Sydney or Melbourne, Amsterdam or Rotterdam, Brussels or Antwerp, Vancouver or Toronto, Barcelona or Madrid; a lot of countries have two cities who are ‘the best’. Some like one, others like the other. Nicaragua has the same issue. It’s either Leon or Granada. If you like one, you like the other less; or the other way around. Both cities are beautiful in their own way. Leon is the more relaxed, progressive, student city. Granada is more conservative, more touristic.
Where in Leon the tourist ‘gather’ around on the central square in front of the cathedral and then dissolve in to the rest of the city, they ‘all’ hang around in Granada on the central square and Calle la Calzada. It’s Granadas main stripe, full of bars, restaurants and souvenir shops with extremely expensive stuff. The good thing of one big, main tourist area is that the rest of the city is for the people who don’t like to be around tourist, but around locals. You don’t have to go far from the central square, because just behind it is Calle Altravesada, the main market street for the locals, full of inexpensive eateries, shops and the chocolate museum, where you can make your own chocolate: from bean to bar.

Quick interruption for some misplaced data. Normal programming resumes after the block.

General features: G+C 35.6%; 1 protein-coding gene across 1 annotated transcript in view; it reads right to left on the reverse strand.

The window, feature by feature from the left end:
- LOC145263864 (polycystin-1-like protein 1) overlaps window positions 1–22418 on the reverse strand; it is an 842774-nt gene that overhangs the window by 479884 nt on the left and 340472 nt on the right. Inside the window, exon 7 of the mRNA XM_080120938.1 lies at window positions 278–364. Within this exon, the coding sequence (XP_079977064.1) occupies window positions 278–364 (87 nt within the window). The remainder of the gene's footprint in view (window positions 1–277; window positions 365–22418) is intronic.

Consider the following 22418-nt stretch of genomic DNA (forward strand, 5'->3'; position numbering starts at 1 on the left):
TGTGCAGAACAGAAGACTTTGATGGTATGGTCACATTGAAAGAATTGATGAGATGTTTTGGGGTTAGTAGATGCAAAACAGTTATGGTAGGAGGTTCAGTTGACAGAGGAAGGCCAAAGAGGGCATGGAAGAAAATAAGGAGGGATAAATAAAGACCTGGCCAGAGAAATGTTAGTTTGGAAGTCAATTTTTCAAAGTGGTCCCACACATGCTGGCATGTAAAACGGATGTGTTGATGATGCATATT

For those who are willing to leave the bars at Calle la Calzada behind them, Granada has a lot to offer: churches, beautiful houses, a nice waterfront and a beautiful cemetery. Okay, maybe a cemetery is not something you normally would visit if you go to a city, but the Granada Cementario is worth it. Six of Nicaragua’s presidents are buried here, alongside other famous and wealthy citizens. The main attraction is the Capilla de Animas (Chapel of Spirits), this neoclassical stone (1880) is a scale model of the French chapel.
If you don’t fancy going to the cemetery, you can always visit Fortaleza La Polvora of Fortaleza de Armas, as it was called when it was constructed in 1748. This fort looks out all the way to Lago de Nicaragua and was built to protect Granada to foreigners and to it’s bitter rival Leon. The tension between the two cities erupted in a civil war in the 1850’s. To win the fight, Leon hired William Walker, who conquered Granada but then decided to rule the whole of Nicaragua from Granada. He was kicked out in 1856, destroying the whole city on his way out.
The city had been rebuilt and is now full of cobblestone roads, churches, nice squares, big houses, beautiful, wide spread streets, dodgy back alleys and a beautiful waterfront to walk by. If it’s better than Leon, is up to you to decide.